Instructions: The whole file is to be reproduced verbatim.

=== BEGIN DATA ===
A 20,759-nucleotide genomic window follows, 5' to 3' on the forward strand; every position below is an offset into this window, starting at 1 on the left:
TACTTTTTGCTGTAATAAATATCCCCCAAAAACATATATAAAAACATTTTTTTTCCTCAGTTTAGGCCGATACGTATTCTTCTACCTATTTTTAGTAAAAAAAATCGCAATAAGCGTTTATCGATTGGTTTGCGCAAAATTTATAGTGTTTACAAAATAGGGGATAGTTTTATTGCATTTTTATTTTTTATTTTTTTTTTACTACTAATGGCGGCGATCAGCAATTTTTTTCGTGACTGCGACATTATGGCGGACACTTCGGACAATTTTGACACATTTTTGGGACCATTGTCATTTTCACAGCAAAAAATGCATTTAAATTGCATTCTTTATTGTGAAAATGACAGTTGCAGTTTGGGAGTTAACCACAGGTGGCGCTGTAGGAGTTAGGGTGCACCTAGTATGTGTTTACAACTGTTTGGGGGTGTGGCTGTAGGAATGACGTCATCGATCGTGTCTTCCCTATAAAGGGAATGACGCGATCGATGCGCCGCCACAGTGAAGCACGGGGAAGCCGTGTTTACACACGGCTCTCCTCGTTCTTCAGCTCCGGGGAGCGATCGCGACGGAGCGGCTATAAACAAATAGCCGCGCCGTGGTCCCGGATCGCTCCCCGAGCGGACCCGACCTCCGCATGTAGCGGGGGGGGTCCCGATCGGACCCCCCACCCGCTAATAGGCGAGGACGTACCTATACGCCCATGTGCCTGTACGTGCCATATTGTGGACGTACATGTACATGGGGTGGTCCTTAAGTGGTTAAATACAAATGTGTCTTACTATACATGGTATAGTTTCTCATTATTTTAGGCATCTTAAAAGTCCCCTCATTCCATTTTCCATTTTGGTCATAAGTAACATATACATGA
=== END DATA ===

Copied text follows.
A 20,759-nucleotide genomic window follows, 5' to 3' on the forward strand; every position below is an offset into this window, starting at 1 on the left:
TACTTTTTGCTGTAATAAATATCCCCCAAAAACATATATAAAAACATTTTTTTTCCTCAGTTTAGGCCGATACGTATTCTTCTACCTATTTTTAGTAAAAAAAATCGCAATAAGCGTTTATCGATTGGTTTGCGCAAAATTTATAGTGTTTACAAAATAGGGGATAGTTTTATTGCATTTTTATTTTTTATTTTTTTTTTACTACTAATGGCGGCGATCAGCAATTTTTTTCGTGACTGCGACATTATGGCGGACACTTCGGACAATTTTGACACATTTTTGGGACCATTGTCATTTTCACAGCAAAAAATGCATTTAAATTGCATTCTTTATTGTGAAAATGACAGTTGCAGTTTGGGAGTTAACCACAGGTGGCGCTGTAGGAGTTAGGGTGCACCTAGTATGTGTTTACAACTGTTTGGGGGTGTGGCTGTAGGAATGACGTCATCGATCGTGTCTTCCCTATAAAGGGAATGACGCGATCGATGCGCCGCCACAGTGAAGCACGGGGAAGCCGTGTTTACACACGGCTCTCCTCGTTCTTCAGCTCCGGGGAGCGATCGCGACGGAGCGGCTATAAACAAATAGCCGCGCCGTGGTCCCGGATCGCTCCCCGAGCGGACCCGACCTCCGCATGTAGCGGGGGGGGTCCCGATCGGACCCCCCACCCGCTAATAGGCGAGGACGTACCTATACGCCCATGTGCCTGTACGTGCCATATTGTGGACGTACATGTACATGGGGTGGTCCTTAAGTGGTTAAATACAAATGTGTCTTACTATACATGGTATAGTTTCTCATTATTTTAGGCATCTTAAAAGTCCCCTCATTCCATTTTCCATTTTGGTCATAAGTAACATATACATGA